none
How good is the SpeechRecognitionEngine? RRS feed

  • Question

  • I have a client who wants to have speech to text enabled in their application. What they want to do is to dictate observations into a Surface Pro's microphone and have the speech turned into text. Microsoft supplies a SpeechRecognitionEngine which I tried but, honestly, the results are embarrassingly unusable. Either the poor thing has been massively mishandled or it just isn't up to handling a set of words in the 10,000 range. Does anyone have commercial experience with this speech to text engine? Alternatively, are there other STT engines that are available at a reasonable price that anyone has experience with?

    Richard Lewis Haggard

    Wednesday, September 25, 2019 1:23 AM

Answers

  • After spending more time than is reasonable on this problem I can now answer that the SpeechRecognitionEngine is really good at handing a small number of words and utterly useless as a general speech to text engine. If you need something other than an automated phone menu system then you need to go elsewhere. I'm trying Dragon Naturally Speaking next.

    Richard Lewis Haggard

    Sunday, October 13, 2019 8:41 PM

All replies

  • Hi Richard,

    Thank you for posting here.

    >>Microsoft supplies a SpeechRecognitionEngine which I tried but, honestly, the results are embarrassingly unusable.

    I want to what happened to you when you used SpeechRecognitionEngine.

    >>Does anyone have commercial experience with this speech to text engine?

    Do you want to search third-party product to do it? If so, you could ask for help here.

    Note:This response contains a reference to a third party World Wide Web site. Microsoft is providing this information as a convenience to you. Microsoft does not control these sites and has not tested any software or information found on these sites; Therefore, Microsoft cannot make any representations regarding the quality, safety, or suitability of any software or information found there. There are inherent dangers in the use of any software found on the Internet, and Microsoft cautions you to make sure that you completely understand the risk before retrieving any software from the Internet.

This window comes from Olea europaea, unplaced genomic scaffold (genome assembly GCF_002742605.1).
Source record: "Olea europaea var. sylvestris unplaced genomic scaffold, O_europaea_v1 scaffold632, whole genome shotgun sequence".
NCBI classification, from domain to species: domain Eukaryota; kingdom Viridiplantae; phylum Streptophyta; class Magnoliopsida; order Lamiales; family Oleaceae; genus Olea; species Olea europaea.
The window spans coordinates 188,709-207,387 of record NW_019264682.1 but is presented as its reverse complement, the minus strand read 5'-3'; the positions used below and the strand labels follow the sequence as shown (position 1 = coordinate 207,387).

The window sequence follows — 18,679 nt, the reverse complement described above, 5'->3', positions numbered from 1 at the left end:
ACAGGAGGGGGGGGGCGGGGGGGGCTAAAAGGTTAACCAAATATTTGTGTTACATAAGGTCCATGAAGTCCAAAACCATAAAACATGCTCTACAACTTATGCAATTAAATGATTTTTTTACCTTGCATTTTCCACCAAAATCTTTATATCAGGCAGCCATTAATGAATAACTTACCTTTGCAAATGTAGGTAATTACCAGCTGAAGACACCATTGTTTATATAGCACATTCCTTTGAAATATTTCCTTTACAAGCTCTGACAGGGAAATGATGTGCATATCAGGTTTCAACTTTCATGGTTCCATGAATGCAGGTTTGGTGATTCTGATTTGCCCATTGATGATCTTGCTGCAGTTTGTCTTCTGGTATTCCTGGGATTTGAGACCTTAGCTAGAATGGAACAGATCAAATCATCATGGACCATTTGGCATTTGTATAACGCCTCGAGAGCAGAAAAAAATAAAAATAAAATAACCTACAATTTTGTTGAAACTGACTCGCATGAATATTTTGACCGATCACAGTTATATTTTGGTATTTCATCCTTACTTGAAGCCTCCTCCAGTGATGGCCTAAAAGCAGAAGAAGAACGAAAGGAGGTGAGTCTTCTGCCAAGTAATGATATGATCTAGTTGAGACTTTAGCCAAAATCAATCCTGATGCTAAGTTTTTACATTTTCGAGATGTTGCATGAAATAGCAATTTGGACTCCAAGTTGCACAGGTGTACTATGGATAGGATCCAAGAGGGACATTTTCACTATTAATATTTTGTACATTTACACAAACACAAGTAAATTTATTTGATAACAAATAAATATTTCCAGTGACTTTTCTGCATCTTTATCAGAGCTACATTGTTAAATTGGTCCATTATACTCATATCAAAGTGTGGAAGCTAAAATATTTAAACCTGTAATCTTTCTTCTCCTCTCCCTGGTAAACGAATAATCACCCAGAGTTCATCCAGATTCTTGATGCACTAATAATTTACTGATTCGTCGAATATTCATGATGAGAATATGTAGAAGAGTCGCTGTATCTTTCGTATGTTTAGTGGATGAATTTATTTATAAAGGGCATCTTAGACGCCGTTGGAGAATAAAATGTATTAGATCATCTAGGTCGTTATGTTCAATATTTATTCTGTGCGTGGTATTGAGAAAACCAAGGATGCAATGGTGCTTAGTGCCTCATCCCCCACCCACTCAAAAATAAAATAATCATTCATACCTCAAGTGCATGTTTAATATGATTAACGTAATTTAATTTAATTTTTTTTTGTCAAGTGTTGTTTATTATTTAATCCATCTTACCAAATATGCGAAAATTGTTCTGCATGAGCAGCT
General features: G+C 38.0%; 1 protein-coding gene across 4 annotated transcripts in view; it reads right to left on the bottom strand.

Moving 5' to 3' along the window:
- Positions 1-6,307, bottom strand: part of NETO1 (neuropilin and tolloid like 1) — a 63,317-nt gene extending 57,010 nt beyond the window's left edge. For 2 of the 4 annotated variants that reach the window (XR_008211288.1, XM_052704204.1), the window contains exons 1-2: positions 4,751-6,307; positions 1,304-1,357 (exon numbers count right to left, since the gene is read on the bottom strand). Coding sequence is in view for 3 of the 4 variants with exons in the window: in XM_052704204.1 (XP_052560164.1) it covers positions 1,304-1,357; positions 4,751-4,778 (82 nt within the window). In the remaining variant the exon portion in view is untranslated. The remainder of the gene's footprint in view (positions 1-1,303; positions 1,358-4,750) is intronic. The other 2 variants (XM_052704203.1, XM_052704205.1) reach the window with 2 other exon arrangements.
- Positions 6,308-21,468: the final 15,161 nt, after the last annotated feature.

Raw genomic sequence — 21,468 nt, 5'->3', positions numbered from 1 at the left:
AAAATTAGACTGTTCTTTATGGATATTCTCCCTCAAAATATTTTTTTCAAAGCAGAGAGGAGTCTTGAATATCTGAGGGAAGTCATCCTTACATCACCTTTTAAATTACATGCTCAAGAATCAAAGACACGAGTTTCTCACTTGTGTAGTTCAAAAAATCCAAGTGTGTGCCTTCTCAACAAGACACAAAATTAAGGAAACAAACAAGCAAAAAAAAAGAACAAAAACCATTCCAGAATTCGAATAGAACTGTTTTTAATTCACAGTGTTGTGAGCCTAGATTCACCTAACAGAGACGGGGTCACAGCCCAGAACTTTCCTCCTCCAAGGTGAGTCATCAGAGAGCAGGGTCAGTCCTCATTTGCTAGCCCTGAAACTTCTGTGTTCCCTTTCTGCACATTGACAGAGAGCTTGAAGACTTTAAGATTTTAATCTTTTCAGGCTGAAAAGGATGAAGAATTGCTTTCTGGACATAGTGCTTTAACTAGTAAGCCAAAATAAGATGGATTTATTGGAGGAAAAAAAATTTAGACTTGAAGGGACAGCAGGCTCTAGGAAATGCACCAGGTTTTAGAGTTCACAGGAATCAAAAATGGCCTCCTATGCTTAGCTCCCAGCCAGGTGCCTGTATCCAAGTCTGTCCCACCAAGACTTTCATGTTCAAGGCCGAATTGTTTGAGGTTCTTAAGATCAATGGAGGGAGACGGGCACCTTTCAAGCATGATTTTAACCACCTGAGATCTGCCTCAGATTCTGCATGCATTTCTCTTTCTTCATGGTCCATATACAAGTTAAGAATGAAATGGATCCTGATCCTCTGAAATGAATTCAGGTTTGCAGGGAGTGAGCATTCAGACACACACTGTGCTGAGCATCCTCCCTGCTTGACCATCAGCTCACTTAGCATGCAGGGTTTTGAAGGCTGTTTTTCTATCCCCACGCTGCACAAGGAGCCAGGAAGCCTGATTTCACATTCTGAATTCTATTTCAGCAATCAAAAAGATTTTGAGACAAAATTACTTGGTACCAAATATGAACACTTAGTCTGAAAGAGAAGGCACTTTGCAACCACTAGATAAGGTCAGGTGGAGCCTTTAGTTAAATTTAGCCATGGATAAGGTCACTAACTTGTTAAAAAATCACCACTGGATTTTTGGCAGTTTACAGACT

Best Regards,

    Jack



    MSDN Community Support
    Please remember to click "Mark as Answer" the responses that resolved your issue, and to click "Unmark as Answer" if not. This can be beneficial to other community members reading this thread. If you have any compliments or complaints to MSDN Support, feel free to contact MSDNFSF@microsoft.com.

    Wednesday, September 25, 2019 7:39 AM
    Moderator
  • How are other people using this class? How many words can it work with reasonably?

    In my case the idea is to provide a user with the means whereby a user can be out in the field with a touchpad class computer. He enters dictation mode and begins speaking freeform with the intent of describing what he sees.

    Here's a somewhat shortened version of the code that I've implemented in order accomplished the above desired functionality. The app is a WPF/MVVM/Prism/Unity architecture.